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RCOG statement: Cervical Screening Awareness Week 2015

News 15 June 2015

This week (15-21 June 2015) is Cervical Screening Awareness Week (CSAW), a UK-wide initiative led by Jo's Cervical Cancer Trust. It aims to highlight the importance of cervical screening (smear test) in preventing cervical cancer. 

Every day in the UK, eight women are diagnosed with cervical cancer and three will lose their lives to the disease. Yet cervical cancer is largely preventable thanks to cervical screening and human papillomavirus (HPV) vaccination.

Raising awareness of cervical cancer screening is a priority because 22% of women still do not attend their appointment. Cervical cancer can affect women of all ages yet a recent study by Jo’s Cervical Cancer Trust has found that a lack of knowledge about the cause of cervical cancer and about who can be affected seems to be contributing to older women (50-56) not attending a screening clinic.

Many of the women surveyed did not fully understand the relationship between sexual activity and cervical cancer: 38% were unaware that being with the same long term partner (for five years) did not protect against cervical cancer, not realising that the HPV virus, which is the main cause of cervical cancer, can lie dormant for many years.

Dr Clare McKenzie, Vice President for Education at the Royal College of Obstetricians and Gynaecologists (RCOG) said,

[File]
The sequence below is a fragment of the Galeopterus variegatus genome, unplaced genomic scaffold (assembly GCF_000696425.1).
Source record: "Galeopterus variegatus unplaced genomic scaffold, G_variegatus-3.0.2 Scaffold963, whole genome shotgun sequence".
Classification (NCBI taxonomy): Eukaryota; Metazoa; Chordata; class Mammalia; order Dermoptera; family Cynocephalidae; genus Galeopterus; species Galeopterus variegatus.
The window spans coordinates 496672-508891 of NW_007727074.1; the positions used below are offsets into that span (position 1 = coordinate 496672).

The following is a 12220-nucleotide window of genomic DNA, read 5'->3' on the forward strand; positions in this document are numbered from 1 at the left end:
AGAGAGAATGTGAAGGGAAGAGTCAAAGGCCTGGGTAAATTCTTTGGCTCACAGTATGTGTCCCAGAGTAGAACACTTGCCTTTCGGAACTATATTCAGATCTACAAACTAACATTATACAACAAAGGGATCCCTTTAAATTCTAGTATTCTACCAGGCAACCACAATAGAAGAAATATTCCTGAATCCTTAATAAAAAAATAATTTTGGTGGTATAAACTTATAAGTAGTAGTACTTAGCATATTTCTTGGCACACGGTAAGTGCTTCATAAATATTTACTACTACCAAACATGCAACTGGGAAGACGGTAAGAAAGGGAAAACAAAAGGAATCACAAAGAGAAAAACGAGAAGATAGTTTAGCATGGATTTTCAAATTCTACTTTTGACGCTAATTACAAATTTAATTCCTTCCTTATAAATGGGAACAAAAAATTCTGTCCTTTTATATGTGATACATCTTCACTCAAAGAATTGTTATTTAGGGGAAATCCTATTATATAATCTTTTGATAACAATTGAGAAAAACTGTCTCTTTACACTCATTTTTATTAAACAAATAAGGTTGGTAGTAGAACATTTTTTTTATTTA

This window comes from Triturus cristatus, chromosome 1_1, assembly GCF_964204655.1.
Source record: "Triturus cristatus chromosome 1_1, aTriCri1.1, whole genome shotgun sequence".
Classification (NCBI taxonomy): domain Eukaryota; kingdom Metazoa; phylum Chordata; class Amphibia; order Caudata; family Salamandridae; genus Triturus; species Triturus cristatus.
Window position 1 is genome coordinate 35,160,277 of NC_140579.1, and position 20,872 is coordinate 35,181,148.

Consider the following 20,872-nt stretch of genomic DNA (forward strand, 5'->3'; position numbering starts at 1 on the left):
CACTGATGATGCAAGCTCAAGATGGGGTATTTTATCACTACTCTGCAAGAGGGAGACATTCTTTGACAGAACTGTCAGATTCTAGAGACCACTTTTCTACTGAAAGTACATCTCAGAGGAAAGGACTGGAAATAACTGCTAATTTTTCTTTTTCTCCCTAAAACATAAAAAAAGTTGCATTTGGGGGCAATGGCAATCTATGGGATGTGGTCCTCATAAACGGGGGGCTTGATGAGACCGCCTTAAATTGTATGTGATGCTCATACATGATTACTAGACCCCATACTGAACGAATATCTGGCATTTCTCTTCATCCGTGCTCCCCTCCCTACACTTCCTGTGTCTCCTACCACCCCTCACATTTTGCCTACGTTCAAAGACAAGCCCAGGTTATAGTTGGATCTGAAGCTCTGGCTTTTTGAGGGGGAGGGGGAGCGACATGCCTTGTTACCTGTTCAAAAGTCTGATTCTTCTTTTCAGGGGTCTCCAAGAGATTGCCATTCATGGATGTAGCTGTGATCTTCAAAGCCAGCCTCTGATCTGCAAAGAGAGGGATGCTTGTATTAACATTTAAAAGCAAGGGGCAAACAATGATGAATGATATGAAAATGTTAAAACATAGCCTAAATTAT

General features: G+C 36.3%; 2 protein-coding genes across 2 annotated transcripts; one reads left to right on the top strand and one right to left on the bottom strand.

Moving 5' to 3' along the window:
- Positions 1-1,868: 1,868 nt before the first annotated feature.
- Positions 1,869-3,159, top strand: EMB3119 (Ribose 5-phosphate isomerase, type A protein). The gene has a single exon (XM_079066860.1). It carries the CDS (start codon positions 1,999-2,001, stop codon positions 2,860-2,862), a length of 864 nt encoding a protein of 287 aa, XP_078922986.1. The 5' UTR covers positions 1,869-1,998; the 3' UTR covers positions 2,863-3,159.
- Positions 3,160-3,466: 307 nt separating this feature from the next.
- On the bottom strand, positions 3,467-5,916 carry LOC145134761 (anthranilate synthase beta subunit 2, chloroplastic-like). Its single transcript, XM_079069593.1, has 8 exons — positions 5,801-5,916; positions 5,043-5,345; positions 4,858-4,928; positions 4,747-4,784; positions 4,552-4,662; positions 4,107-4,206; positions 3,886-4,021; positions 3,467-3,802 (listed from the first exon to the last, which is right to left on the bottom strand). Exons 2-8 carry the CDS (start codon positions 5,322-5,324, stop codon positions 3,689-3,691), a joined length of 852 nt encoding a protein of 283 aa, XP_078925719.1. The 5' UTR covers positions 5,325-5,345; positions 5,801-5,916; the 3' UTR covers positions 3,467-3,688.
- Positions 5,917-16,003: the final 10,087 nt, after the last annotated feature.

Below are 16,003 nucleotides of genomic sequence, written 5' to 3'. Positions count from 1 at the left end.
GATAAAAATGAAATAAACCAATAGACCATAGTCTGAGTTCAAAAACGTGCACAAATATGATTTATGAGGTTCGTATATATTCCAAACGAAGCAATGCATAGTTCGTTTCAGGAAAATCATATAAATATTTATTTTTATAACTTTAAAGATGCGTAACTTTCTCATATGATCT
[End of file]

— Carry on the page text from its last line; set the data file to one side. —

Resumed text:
“Raising public awareness of cervical screening is vital. Early detection increases survival rates as it can detect pre-cancer abnormalities, which, if left untreated, may develop into cancer. Other risk factors include smoking, obesity and inadequate sexual healthcare.

“Screening is for women without symptoms. If women do not do attend screening clinics then their risk of developing cervical cancer increases dramatically by the time they are 65.

“If you are worried about having the smear test, or worried about any symptoms, you should talk to your GP or practice nurse.

“HPV vaccination protects against the virus that causes most cases cervical cancer and the RCOG strongly encourages parents, and girls who are of age, to take up the offer. However, the vaccine does not protect against all types of HPV, nor other causes of cervical cancer, so women still need to attend their screening sessions.”


For further information, please contact the RCOG Media and PR team on +44 20 7772 6300 or email

Jo’s Cervical Cancer Trust’s digital campaign #smearforsmear encourages women to attend cervical screening. For further information on how to get involved visit:

For more information on cervical cancer visit NHS Choices and more information on cervical screening can be found on the Public Health England website.

To find out more about Cervical Cancer Screening AwarenessWeek or how to get involved visit Jo’s Cervical Cancer Trust.